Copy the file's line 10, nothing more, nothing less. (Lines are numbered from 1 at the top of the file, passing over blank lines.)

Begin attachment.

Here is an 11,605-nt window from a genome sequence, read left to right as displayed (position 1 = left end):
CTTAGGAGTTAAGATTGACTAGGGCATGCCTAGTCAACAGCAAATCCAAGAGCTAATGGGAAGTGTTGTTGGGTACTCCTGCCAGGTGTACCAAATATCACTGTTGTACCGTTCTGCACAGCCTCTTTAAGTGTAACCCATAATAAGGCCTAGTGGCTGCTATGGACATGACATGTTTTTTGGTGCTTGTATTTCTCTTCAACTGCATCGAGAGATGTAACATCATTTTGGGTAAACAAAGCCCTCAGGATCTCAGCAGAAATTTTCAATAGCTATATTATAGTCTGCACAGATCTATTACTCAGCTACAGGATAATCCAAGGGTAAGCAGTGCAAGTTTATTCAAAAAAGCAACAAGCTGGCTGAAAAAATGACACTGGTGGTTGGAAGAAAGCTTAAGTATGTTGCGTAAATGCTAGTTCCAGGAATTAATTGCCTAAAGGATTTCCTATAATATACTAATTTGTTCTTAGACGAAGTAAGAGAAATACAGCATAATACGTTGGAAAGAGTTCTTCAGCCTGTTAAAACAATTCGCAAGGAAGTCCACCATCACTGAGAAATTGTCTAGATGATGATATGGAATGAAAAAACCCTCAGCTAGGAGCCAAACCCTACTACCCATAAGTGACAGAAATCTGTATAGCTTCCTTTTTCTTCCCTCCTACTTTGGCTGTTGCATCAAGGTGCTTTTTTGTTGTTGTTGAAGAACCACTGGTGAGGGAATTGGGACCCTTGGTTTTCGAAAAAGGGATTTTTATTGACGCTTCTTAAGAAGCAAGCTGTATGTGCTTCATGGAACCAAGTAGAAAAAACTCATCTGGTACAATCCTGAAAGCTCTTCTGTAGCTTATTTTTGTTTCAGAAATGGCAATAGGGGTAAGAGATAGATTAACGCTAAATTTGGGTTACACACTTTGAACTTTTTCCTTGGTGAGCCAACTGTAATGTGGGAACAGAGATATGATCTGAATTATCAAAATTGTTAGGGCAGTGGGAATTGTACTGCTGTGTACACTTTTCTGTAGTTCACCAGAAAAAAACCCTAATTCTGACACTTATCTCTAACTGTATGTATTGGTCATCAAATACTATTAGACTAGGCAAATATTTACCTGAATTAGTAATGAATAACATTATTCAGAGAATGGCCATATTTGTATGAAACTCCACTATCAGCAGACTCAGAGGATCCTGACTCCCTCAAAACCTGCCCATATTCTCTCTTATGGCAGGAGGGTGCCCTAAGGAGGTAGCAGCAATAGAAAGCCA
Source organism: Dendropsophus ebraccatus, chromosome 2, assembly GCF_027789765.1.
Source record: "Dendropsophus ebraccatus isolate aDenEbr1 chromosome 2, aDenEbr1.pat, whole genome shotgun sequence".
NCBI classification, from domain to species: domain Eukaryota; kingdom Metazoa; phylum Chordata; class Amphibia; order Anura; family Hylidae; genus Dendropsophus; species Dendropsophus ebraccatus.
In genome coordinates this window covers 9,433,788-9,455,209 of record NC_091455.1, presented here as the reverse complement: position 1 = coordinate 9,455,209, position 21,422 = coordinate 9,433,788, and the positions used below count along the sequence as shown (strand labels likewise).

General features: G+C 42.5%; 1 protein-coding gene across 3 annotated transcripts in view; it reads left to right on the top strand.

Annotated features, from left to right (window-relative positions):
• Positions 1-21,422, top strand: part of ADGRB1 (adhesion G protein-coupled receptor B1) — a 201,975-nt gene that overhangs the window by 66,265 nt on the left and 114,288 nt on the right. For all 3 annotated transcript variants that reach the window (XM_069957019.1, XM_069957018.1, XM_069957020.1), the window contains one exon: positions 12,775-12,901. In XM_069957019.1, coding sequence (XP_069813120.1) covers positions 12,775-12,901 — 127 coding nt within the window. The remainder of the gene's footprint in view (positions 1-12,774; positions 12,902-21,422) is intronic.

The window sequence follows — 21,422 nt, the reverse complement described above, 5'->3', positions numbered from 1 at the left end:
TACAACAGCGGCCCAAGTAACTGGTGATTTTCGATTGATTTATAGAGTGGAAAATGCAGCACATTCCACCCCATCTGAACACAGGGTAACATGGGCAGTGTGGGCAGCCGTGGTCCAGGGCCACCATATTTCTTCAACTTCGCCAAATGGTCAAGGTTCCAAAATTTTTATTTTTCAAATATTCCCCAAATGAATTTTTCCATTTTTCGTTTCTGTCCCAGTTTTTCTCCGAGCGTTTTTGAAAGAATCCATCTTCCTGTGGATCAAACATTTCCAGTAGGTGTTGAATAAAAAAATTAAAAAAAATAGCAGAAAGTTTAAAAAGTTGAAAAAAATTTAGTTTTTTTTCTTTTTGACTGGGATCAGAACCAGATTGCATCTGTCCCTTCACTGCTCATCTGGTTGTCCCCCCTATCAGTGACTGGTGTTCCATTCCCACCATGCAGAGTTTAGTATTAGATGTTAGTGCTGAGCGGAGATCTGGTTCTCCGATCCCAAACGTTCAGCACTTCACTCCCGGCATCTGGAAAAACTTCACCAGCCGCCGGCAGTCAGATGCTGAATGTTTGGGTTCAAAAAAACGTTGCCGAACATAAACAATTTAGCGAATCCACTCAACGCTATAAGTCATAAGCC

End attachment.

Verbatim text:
The window sequence follows — 21,422 nt, the reverse complement described above, 5'->3', positions numbered from 1 at the left end: